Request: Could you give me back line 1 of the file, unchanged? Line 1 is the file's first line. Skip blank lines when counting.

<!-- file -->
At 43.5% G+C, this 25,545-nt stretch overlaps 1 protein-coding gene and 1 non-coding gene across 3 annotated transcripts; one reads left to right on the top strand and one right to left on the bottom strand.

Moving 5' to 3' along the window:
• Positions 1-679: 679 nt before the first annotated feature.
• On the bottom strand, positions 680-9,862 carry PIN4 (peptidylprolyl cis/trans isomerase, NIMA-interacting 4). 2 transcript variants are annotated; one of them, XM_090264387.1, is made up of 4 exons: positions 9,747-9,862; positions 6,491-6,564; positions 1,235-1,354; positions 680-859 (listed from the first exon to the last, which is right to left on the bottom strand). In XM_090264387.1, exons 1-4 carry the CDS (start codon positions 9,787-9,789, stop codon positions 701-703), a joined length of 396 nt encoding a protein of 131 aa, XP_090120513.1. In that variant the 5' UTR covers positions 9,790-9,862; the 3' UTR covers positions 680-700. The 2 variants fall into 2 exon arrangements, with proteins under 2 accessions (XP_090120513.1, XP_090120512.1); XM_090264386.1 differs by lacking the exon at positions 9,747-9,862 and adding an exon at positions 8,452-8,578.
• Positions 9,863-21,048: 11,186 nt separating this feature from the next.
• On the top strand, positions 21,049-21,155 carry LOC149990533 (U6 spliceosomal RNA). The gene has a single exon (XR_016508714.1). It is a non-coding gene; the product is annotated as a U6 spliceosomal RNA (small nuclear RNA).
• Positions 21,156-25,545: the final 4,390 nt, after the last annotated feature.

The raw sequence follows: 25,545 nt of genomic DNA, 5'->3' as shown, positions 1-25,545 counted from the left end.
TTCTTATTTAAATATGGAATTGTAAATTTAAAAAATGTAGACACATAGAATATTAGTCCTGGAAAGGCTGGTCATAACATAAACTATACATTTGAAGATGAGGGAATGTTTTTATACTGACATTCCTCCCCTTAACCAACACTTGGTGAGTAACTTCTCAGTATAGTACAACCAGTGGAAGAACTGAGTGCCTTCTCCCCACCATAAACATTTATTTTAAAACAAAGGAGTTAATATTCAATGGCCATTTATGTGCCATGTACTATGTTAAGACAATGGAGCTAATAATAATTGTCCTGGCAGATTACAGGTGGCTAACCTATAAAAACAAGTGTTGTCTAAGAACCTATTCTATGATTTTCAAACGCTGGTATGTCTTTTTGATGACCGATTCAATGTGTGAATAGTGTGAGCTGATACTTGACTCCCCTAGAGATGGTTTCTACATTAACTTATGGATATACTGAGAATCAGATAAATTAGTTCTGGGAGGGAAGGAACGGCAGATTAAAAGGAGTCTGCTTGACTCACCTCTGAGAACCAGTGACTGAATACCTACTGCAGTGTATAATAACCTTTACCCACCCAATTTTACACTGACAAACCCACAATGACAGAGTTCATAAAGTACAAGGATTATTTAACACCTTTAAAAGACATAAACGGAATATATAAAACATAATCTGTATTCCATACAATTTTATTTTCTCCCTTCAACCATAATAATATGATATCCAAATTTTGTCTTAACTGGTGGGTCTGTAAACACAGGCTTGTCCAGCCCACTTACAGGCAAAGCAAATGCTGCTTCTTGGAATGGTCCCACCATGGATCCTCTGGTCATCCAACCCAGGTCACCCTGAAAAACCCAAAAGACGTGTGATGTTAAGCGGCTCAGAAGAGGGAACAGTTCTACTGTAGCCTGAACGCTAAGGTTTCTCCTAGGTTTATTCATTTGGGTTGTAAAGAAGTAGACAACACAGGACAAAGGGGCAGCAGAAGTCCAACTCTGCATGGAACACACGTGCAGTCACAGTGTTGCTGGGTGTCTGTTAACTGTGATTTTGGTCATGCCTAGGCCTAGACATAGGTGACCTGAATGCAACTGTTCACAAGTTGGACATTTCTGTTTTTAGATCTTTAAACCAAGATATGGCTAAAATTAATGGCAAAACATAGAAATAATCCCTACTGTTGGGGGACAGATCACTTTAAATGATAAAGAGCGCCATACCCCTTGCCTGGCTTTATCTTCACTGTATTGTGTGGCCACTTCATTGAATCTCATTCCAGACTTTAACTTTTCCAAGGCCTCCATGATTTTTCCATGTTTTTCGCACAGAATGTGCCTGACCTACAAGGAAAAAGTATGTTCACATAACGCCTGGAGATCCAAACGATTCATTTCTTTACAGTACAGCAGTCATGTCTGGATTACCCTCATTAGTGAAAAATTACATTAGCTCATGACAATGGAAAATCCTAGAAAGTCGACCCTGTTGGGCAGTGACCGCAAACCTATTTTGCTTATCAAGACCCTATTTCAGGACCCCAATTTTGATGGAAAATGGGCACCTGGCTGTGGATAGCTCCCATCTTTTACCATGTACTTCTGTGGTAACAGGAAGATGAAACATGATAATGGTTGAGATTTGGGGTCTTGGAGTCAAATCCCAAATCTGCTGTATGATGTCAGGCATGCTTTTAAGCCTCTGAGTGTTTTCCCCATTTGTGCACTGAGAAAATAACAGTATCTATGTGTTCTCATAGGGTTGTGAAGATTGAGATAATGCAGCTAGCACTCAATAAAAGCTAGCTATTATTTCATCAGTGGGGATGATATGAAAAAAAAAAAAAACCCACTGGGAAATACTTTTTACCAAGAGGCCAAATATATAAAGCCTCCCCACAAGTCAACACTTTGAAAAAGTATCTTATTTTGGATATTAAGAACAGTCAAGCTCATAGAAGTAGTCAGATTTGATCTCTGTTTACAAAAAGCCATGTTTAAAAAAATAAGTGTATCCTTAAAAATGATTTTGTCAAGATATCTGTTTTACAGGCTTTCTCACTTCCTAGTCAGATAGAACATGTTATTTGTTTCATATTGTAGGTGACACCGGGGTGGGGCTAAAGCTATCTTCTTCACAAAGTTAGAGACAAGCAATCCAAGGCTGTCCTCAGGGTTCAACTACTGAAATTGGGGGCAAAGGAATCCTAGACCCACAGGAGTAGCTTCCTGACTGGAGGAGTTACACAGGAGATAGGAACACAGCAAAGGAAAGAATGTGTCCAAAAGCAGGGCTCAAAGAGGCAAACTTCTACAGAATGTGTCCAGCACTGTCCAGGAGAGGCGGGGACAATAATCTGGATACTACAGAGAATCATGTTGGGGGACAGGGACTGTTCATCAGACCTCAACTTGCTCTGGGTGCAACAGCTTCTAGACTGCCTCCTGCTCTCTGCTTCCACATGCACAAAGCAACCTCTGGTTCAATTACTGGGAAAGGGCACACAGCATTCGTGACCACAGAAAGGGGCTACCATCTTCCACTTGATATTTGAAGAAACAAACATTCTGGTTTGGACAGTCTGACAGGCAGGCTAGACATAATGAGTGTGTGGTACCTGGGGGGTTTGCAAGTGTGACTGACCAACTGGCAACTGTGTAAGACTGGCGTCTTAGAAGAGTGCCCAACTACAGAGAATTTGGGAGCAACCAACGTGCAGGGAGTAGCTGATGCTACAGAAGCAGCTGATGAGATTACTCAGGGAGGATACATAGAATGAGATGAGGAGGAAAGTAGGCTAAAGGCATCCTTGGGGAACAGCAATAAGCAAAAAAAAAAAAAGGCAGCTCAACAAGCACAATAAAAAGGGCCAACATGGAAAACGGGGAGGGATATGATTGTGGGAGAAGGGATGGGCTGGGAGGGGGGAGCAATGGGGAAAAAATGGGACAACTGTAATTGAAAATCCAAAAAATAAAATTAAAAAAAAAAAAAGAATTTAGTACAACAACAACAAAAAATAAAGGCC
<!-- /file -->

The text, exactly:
At 43.5% G+C, this 25,545-nt stretch overlaps 1 protein-coding gene and 1 non-coding gene across 3 annotated transcripts; one reads left to right on the top strand and one right to left on the bottom strand.